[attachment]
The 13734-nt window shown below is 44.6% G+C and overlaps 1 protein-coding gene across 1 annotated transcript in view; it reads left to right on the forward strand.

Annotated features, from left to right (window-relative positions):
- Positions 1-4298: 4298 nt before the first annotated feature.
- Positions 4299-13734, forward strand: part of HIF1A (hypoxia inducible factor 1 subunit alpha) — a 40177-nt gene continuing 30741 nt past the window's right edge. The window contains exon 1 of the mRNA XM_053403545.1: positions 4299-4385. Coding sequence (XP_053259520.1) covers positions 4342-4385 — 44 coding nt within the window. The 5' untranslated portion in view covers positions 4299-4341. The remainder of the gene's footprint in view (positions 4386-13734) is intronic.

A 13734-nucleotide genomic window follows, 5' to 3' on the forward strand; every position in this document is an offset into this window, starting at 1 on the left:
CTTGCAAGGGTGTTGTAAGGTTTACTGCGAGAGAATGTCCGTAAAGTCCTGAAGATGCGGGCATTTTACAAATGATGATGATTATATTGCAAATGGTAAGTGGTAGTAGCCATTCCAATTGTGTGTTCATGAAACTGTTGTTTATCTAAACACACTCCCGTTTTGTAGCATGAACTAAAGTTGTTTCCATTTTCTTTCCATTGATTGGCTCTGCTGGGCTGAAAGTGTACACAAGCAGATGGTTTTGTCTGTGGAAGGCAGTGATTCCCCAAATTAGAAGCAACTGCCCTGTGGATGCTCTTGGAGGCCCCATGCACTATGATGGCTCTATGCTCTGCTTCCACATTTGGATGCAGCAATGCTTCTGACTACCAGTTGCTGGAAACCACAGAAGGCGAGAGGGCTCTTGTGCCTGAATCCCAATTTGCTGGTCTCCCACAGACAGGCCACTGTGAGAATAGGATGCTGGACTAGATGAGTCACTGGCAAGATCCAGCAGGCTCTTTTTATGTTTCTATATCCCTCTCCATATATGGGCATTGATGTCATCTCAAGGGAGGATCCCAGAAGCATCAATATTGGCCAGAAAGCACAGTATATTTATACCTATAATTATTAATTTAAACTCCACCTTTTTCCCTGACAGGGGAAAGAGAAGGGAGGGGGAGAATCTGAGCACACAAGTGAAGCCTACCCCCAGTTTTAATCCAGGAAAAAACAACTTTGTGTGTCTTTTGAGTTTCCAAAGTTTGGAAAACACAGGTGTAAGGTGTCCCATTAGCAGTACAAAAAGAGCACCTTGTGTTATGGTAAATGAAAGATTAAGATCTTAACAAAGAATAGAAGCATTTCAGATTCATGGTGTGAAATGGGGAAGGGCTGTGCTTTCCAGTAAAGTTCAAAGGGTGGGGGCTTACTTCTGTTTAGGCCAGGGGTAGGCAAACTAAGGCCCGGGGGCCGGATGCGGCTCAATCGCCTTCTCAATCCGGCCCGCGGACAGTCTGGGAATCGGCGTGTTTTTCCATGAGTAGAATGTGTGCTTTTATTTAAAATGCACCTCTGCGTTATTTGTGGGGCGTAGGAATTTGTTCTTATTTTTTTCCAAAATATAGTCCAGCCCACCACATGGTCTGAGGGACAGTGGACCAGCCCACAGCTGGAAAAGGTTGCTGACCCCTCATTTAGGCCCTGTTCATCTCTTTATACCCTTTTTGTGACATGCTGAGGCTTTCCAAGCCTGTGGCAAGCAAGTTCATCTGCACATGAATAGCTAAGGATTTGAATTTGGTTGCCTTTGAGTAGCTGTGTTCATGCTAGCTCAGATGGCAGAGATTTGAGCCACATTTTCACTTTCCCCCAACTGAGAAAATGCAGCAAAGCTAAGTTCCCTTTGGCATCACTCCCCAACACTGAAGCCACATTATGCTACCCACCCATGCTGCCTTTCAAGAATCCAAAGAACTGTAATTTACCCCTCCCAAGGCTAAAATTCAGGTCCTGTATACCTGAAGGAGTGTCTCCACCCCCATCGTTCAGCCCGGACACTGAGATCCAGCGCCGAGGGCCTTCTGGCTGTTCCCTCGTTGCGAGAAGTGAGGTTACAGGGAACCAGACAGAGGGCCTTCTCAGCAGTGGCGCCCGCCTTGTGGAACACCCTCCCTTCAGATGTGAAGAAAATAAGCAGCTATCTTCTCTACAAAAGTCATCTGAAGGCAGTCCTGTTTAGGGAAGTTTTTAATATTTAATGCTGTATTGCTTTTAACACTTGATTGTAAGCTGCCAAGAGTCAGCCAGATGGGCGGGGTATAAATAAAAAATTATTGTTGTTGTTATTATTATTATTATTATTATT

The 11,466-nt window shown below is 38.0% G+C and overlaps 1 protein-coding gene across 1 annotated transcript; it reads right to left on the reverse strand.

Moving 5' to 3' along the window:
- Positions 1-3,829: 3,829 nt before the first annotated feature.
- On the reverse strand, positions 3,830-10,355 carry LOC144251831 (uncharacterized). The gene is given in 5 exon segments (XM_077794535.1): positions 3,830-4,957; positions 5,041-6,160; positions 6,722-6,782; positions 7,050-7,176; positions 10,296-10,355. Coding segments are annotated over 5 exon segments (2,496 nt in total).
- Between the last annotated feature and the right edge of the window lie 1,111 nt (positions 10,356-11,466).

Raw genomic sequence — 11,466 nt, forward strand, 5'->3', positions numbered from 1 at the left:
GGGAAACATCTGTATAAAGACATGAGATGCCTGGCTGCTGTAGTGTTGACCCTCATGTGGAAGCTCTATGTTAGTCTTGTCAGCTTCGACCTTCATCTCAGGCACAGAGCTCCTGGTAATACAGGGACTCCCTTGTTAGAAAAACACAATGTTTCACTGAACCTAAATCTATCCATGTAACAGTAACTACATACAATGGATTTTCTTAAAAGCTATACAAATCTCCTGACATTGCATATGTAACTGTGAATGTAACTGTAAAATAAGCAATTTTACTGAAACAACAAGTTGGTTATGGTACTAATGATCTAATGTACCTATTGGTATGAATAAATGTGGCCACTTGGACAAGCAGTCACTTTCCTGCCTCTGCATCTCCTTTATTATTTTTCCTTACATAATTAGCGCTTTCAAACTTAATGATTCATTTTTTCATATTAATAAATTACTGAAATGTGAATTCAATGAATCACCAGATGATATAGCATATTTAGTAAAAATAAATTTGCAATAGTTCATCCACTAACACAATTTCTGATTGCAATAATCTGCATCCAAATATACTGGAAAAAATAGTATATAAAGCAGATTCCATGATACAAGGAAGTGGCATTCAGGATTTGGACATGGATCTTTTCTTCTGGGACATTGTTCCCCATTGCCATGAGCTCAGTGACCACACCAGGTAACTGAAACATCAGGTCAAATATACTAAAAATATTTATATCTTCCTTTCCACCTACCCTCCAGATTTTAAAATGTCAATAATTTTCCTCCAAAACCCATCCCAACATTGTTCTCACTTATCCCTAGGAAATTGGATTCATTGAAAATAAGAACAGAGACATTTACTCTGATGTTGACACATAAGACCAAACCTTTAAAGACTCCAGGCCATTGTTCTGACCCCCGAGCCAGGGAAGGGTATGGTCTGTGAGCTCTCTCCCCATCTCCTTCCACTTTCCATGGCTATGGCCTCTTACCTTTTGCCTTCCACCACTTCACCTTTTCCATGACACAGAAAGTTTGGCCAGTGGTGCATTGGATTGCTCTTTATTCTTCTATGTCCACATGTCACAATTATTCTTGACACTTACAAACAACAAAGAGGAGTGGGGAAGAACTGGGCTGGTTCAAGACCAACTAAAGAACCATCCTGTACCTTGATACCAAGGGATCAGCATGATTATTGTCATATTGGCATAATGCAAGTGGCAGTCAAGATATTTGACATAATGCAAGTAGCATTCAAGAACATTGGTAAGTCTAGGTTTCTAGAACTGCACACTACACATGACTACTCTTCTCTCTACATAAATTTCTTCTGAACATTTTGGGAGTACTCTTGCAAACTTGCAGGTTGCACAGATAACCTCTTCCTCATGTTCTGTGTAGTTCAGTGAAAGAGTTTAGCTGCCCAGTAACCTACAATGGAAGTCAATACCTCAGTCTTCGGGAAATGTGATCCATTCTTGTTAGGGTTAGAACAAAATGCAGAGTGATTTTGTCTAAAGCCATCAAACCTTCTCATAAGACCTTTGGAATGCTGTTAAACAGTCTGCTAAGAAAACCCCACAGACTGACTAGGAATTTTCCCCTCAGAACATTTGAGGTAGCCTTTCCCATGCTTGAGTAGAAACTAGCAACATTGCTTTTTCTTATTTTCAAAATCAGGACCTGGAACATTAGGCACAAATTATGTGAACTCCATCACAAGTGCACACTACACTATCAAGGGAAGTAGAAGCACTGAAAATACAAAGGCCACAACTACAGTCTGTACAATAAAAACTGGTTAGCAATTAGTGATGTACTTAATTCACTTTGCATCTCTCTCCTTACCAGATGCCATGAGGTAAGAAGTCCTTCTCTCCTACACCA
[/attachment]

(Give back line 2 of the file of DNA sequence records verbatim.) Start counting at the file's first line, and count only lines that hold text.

Annotated features, from left to right (window-relative positions):